The longer I’ve been in this business the more I realize that having a process for something is really the key to succeeding (I know I’ve talked about this a million times before — but I don’t know about you, I keep needing a refresher).
There are a couple reasons for this:
- It makes it repeatable. Anything that is repeatable can be optimized and improved with each use.
- It relieves decision fatigue. I don’t want to know how many hours I’ve spent just trying to figure out what to do without making any progress.
- It makes things less daunting. Having bite-sized steps to take makes undertaking a big project more manageable.
- It gives you the ability to outsource. Every time I’ve failed to outsource something, it’s because I had no map of how it should be done.
One of my goals for this quarter is to create more case studies, and rework the ones I’ve done in the past (they are a bit… messy).
This week I decided to get started on my first one and after writing and deleting everything I came up with for about an hour, I was just about ready to cross this off my list of goals and give up on he whole idea.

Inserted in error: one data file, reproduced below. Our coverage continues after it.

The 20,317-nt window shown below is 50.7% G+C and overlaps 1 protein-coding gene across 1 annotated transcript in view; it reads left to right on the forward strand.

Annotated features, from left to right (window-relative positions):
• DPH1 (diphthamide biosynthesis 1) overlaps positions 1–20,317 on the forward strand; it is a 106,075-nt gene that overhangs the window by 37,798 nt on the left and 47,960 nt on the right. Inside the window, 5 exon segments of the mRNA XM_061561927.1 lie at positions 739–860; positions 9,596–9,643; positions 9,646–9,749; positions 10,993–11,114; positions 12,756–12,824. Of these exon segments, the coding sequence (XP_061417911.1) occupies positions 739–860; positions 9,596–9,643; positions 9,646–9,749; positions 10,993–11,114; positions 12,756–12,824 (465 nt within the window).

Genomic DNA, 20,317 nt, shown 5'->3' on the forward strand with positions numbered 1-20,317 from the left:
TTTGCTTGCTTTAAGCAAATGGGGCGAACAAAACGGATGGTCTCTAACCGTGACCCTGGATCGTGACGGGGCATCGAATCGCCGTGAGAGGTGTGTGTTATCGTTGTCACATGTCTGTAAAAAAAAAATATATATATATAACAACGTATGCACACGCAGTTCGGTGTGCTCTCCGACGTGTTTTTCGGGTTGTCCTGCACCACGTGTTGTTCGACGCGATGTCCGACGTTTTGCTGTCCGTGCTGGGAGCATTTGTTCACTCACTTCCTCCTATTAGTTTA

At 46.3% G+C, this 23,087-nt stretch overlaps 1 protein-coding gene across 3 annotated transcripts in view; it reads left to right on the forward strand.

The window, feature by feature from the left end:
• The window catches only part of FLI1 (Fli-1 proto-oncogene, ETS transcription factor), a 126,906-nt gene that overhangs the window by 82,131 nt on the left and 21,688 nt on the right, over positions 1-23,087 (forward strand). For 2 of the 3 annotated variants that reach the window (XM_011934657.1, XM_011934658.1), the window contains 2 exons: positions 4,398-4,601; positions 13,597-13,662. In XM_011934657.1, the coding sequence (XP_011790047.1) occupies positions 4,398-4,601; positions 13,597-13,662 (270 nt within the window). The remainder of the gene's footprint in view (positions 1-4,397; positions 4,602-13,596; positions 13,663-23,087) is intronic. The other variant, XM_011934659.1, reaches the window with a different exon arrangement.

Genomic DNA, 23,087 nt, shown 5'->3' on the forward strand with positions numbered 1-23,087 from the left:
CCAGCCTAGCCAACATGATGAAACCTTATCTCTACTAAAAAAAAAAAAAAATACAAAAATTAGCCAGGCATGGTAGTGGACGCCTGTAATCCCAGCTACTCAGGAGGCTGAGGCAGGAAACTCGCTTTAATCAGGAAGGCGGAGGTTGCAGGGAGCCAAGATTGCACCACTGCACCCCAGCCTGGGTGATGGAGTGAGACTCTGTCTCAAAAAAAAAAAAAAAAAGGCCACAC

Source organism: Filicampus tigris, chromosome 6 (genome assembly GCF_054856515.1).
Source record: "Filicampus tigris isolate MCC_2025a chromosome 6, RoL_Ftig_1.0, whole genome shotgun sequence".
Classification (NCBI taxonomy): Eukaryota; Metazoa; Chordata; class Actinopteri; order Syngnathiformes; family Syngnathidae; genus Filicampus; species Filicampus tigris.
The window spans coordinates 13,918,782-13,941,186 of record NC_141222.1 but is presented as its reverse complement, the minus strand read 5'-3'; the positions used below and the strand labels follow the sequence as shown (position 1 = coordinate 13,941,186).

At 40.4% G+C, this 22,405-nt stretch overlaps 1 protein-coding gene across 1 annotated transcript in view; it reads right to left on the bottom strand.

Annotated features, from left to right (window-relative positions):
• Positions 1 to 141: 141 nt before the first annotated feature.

Later that night it dawned on me… I just needed some kind of process for creating the case study. This way I would have a formula to follow, I wouldn’t be wasting time making decisions, and, if need-be, I could send this over to Abby to write for me if I could at least give her the details.
So, instead of writing a case study, I decided to write a process for a case study.
I thought I’d share it with you today, as it’s not a step-by-step process, really… It’s more of a framework of what needs to go in every case study. This structure allows me to answer simple questions about the project, and turn those answers into a more cohesive story (with a beginning, middle, and end).
Inside this framework are a list of the questions I want to answer along with notes on the strategy behind answering that question and tips on what will make my answers most impactful.
After that, there is a list of elements that I can incorporate into the story to make it more engaging and impactful (screenshots, images, testimonials, etc.).
All of this was made even easier with a little help from ChatGPT who supplemented my ideas with some examples, and descriptions based on what I was trying to achieve (I’ve found CGPT much more useful for these sort of things than publish-ready content).
Here’s what I came up with — I hop it’s helpful.